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* Deutsche Bank plans to shrink cash pile, non-core assets
* Plans to cut balance sheet by 20 pct by end-2015 - FT
* Sees leverage ratio setting wrong incentive
* Shares up 1.4 percent at 1208 GMT
FRANKFURT, July 22 (Reuters) - Deutsche Bank, plans to shrink its balance sheet substantially over the next two and a half years to comply with new rules to make banks more crisis-resistant, sources familiar with the bank said on Monday.
Germany's biggest bank expects to give details of its plans when it presents second-quarter results on Tuesday, one of the sources said.
The Financial Times reported that Deutsche Bank plans to cut its balance sheet by up to 20 percent to reach a minimum 3 percent leverage ratio by the end of 2015. The paper cited people briefed on the plans.
Deutsche Bank declined to comment.
These plans follow the latest action by financial regulators to ensure banks can cope with future problems themselves rather than rely on the taxpayer-funded bailouts that followed the 2007-2009 financial crisis.
Regulators are currently focused on keeping bank risks in check via banks' leverage ratio, which measures a bank's assets (loans etc) against its shareholder equity without having to rely on the bank's own assessment of how risky its assets are.
They want banks to have a leverage ratio of 3 percent by 2018, with mandatory reporting of the figure to start in 2015. The exact way to calculate it is still under review.
One way a bank can comply is to cut its balance sheet.
Deutsche Bank's Chief Financial Officer Stefan Krause told German daily Boersen-Zeitung this month the bank aims to cut its cash pile, decrease non-core assets and look at reducing other activities.
"In the (financial) crisis, we have held a relatively large liquidity buffer," Krause told the paper. "With the introduction of a non risk-weighted leverage ratio an incentive is created to reduce liquid assets in order to shrink the balance sheet. That is exactly the wrong approach," he said.
Deutsche Bank's plans to trim its balance sheet will likely not have a large impact on earnings, the sources familiar with the bank said.
Analysts took the opposite view.
Philipp Haessler from brokerage Equinet said speeding up shrinking the balance sheet was probably a good idea but agreed that earnings were unlikely to be spared.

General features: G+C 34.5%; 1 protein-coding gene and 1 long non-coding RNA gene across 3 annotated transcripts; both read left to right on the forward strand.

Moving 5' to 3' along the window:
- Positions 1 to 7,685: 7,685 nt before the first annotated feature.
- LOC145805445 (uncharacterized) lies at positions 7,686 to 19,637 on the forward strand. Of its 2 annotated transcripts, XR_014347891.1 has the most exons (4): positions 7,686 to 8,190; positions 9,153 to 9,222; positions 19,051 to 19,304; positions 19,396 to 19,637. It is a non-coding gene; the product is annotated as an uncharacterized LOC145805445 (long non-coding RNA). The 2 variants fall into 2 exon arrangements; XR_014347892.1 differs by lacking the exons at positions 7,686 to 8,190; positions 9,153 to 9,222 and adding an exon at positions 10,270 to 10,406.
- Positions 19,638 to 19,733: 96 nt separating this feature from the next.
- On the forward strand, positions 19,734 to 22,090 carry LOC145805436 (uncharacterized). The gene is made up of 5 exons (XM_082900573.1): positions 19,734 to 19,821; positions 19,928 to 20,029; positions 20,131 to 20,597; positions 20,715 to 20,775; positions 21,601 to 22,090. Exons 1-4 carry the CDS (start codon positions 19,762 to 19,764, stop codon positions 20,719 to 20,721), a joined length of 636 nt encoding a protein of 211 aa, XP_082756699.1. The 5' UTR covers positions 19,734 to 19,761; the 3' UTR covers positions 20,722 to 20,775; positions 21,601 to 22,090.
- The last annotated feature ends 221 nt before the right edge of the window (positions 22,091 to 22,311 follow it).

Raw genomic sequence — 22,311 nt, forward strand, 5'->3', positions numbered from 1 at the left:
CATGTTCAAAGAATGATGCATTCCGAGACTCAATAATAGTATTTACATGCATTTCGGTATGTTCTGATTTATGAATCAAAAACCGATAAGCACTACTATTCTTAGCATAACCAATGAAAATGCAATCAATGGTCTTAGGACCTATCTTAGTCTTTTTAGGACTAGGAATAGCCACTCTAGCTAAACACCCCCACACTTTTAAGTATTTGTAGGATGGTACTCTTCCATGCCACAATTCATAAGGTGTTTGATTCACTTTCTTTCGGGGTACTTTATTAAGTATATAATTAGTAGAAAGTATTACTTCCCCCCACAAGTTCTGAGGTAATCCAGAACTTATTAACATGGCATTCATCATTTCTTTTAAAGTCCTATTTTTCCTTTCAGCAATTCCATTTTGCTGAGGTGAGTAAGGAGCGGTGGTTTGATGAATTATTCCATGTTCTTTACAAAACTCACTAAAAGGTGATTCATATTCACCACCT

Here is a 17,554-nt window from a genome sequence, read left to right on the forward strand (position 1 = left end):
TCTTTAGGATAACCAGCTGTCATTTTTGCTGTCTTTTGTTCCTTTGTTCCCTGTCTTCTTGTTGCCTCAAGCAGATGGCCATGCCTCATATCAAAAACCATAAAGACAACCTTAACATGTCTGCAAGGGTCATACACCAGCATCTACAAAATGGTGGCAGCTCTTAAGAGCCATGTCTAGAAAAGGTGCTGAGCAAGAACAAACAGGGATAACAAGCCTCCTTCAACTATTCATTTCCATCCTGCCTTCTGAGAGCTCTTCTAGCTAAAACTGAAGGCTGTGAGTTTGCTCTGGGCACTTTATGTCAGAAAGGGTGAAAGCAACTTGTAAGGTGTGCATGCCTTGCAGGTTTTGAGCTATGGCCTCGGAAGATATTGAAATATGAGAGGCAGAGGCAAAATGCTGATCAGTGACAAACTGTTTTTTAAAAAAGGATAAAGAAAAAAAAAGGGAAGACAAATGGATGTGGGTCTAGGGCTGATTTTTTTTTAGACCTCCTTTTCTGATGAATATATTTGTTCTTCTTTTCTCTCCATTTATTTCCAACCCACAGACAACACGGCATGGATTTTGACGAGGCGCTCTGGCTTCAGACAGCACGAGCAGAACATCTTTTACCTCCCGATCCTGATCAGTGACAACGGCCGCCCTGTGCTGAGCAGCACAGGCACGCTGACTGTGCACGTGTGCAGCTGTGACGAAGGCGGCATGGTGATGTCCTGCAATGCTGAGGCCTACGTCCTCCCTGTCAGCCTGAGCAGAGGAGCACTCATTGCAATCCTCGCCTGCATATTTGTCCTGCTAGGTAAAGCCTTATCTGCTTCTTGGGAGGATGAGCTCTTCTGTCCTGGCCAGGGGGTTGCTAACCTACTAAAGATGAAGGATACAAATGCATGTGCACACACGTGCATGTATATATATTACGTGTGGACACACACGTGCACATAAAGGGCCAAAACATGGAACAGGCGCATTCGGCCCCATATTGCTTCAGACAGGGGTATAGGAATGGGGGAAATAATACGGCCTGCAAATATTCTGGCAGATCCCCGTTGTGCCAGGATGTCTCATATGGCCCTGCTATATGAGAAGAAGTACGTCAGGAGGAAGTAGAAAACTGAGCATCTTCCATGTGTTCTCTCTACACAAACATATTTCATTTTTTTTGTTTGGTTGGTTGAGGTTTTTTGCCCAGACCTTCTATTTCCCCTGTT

"Reducing its 240 billion euro cash pile by half or so won't hurt Deutsche Bank's profitability much. But reducing the (90 billion euro) non-core unit or trimming the loan book will of course have a negative effect on earnings," he said.
Chris Wheeler analyst from Mediobanca said: "It seems the 'hunger march' the CEO said was over at the end of Q1 2013 in terms of capital is now starting again in terms of leverage." He said he wondered whether Germany's financial watchdog Bafin would allow the bank to shed a big part of its liquidity pool.
"The regulator has no interest in balance sheet reductions if this has negative implications for the real economy," Bafin's head of banking supervision, Raimund Roeseler, said, adding that currently it saw no signs of a credit crunch due to deleveraging efforts of banks.
Deutsche Bank recently said its leverage ratio was 2.1 percent using European IFRS accounting rules and said it was 4.5 percent using U.S. generally accepted accounting principles.
The difference is due to the way derivatives on a bank's books are measured.
Deutsche's estimated ratio of equity to assets is the second-lowest of 18 banks ranked by Morgan Stanley analysts.
Thomas Hoenig, a top U.S. banking regulator last month called Deutsche Bank "horribly undercapitalized."
Deutsche Bank had responded saying it regarded the leverage ratio as a "misleading measure" when used on its own, and that according to the global banking rules known as Basel III, it was currently one of the best capitalised banks in the world, following a 3-billion-euro cap hike three months ago.
Basel III compares a bank's shareholder equity to its risk-weighted assets and lets banks use their own measurements of how risky their loans and securities are.
The bank's shares rose 1.4 percent by 1208 GMT, making it the second-biggest gainer in Germany's blue-chip index Dax, which was flat.